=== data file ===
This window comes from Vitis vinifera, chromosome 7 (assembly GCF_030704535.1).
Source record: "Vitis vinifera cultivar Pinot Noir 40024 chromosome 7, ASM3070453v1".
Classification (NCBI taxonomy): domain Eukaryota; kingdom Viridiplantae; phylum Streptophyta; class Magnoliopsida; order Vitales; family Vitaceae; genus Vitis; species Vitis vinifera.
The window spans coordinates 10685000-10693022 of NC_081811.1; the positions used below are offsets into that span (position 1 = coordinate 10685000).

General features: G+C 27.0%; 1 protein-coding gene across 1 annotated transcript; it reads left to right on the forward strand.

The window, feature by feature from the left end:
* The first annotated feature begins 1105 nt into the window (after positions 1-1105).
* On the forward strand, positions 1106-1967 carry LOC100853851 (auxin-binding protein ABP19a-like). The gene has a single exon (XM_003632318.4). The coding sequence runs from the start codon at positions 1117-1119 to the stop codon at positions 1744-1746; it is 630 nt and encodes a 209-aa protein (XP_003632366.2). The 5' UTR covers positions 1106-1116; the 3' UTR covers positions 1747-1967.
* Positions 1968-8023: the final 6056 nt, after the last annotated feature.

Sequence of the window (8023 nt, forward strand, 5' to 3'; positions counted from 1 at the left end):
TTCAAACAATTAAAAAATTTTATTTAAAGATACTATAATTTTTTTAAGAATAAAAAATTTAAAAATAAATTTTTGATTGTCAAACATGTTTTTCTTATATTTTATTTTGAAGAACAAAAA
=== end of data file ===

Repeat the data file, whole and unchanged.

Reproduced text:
This window comes from Vitis vinifera, chromosome 7 (assembly GCF_030704535.1).
Source record: "Vitis vinifera cultivar Pinot Noir 40024 chromosome 7, ASM3070453v1".
Classification (NCBI taxonomy): domain Eukaryota; kingdom Viridiplantae; phylum Streptophyta; class Magnoliopsida; order Vitales; family Vitaceae; genus Vitis; species Vitis vinifera.
The window spans coordinates 10685000-10693022 of NC_081811.1; the positions used below are offsets into that span (position 1 = coordinate 10685000).

General features: G+C 27.0%; 1 protein-coding gene across 1 annotated transcript; it reads left to right on the forward strand.

The window, feature by feature from the left end:
* The first annotated feature begins 1105 nt into the window (after positions 1-1105).
* On the forward strand, positions 1106-1967 carry LOC100853851 (auxin-binding protein ABP19a-like). The gene has a single exon (XM_003632318.4). The coding sequence runs from the start codon at positions 1117-1119 to the stop codon at positions 1744-1746; it is 630 nt and encodes a 209-aa protein (XP_003632366.2). The 5' UTR covers positions 1106-1116; the 3' UTR covers positions 1747-1967.
* Positions 1968-8023: the final 6056 nt, after the last annotated feature.

Sequence of the window (8023 nt, forward strand, 5' to 3'; positions counted from 1 at the left end):
TTCAAACAATTAAAAAATTTTATTTAAAGATACTATAATTTTTTTAAGAATAAAAAATTTAAAAATAAATTTTTGATTGTCAAACATGTTTTTCTTATATTTTATTTTGAAGAACAAAAA